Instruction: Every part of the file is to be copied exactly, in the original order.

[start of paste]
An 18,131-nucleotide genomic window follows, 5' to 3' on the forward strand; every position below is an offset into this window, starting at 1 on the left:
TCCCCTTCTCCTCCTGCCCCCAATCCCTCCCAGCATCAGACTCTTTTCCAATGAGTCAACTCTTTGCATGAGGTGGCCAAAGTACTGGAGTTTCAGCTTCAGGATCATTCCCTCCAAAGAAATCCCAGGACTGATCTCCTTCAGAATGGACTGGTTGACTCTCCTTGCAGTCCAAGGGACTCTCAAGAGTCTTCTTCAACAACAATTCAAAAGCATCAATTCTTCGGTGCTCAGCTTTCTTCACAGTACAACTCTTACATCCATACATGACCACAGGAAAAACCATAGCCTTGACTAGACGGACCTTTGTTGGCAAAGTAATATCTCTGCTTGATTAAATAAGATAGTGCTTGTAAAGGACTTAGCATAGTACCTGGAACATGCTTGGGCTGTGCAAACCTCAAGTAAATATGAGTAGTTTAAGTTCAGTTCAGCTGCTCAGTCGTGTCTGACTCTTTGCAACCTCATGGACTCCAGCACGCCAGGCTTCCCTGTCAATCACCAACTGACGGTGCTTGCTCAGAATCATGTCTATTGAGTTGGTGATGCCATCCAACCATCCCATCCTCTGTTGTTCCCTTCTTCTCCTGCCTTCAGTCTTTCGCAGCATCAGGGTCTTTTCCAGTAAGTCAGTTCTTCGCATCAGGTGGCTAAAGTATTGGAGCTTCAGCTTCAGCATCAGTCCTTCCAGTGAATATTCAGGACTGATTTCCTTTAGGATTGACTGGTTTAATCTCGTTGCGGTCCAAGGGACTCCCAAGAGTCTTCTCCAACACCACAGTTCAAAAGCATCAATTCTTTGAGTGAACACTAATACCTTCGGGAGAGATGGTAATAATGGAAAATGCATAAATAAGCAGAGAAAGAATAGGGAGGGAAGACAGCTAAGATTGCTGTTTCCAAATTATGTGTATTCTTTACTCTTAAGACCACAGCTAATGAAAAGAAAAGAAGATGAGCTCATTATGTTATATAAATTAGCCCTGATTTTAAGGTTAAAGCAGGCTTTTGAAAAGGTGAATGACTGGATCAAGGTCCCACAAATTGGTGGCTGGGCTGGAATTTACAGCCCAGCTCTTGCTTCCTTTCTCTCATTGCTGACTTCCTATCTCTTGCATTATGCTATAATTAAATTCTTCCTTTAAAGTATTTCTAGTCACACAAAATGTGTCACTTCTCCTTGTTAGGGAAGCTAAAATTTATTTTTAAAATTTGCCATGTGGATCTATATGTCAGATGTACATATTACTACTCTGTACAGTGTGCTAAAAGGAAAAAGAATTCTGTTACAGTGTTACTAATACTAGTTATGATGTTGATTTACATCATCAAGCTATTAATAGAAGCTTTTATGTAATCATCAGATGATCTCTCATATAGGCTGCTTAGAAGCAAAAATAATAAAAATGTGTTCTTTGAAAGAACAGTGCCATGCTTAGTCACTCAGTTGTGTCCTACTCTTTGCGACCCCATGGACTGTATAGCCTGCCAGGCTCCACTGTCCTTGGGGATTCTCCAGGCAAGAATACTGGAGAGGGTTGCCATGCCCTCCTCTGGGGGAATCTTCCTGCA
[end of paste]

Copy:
An 18,131-nucleotide genomic window follows, 5' to 3' on the forward strand; every position below is an offset into this window, starting at 1 on the left:
TCCCCTTCTCCTCCTGCCCCCAATCCCTCCCAGCATCAGACTCTTTTCCAATGAGTCAACTCTTTGCATGAGGTGGCCAAAGTACTGGAGTTTCAGCTTCAGGATCATTCCCTCCAAAGAAATCCCAGGACTGATCTCCTTCAGAATGGACTGGTTGACTCTCCTTGCAGTCCAAGGGACTCTCAAGAGTCTTCTTCAACAACAATTCAAAAGCATCAATTCTTCGGTGCTCAGCTTTCTTCACAGTACAACTCTTACATCCATACATGACCACAGGAAAAACCATAGCCTTGACTAGACGGACCTTTGTTGGCAAAGTAATATCTCTGCTTGATTAAATAAGATAGTGCTTGTAAAGGACTTAGCATAGTACCTGGAACATGCTTGGGCTGTGCAAACCTCAAGTAAATATGAGTAGTTTAAGTTCAGTTCAGCTGCTCAGTCGTGTCTGACTCTTTGCAACCTCATGGACTCCAGCACGCCAGGCTTCCCTGTCAATCACCAACTGACGGTGCTTGCTCAGAATCATGTCTATTGAGTTGGTGATGCCATCCAACCATCCCATCCTCTGTTGTTCCCTTCTTCTCCTGCCTTCAGTCTTTCGCAGCATCAGGGTCTTTTCCAGTAAGTCAGTTCTTCGCATCAGGTGGCTAAAGTATTGGAGCTTCAGCTTCAGCATCAGTCCTTCCAGTGAATATTCAGGACTGATTTCCTTTAGGATTGACTGGTTTAATCTCGTTGCGGTCCAAGGGACTCCCAAGAGTCTTCTCCAACACCACAGTTCAAAAGCATCAATTCTTTGAGTGAACACTAATACCTTCGGGAGAGATGGTAATAATGGAAAATGCATAAATAAGCAGAGAAAGAATAGGGAGGGAAGACAGCTAAGATTGCTGTTTCCAAATTATGTGTATTCTTTACTCTTAAGACCACAGCTAATGAAAAGAAAAGAAGATGAGCTCATTATGTTATATAAATTAGCCCTGATTTTAAGGTTAAAGCAGGCTTTTGAAAAGGTGAATGACTGGATCAAGGTCCCACAAATTGGTGGCTGGGCTGGAATTTACAGCCCAGCTCTTGCTTCCTTTCTCTCATTGCTGACTTCCTATCTCTTGCATTATGCTATAATTAAATTCTTCCTTTAAAGTATTTCTAGTCACACAAAATGTGTCACTTCTCCTTGTTAGGGAAGCTAAAATTTATTTTTAAAATTTGCCATGTGGATCTATATGTCAGATGTACATATTACTACTCTGTACAGTGTGCTAAAAGGAAAAAGAATTCTGTTACAGTGTTACTAATACTAGTTATGATGTTGATTTACATCATCAAGCTATTAATAGAAGCTTTTATGTAATCATCAGATGATCTCTCATATAGGCTGCTTAGAAGCAAAAATAATAAAAATGTGTTCTTTGAAAGAACAGTGCCATGCTTAGTCACTCAGTTGTGTCCTACTCTTTGCGACCCCATGGACTGTATAGCCTGCCAGGCTCCACTGTCCTTGGGGATTCTCCAGGCAAGAATACTGGAGAGGGTTGCCATGCCCTCCTCTGGGGGAATCTTCCTGCA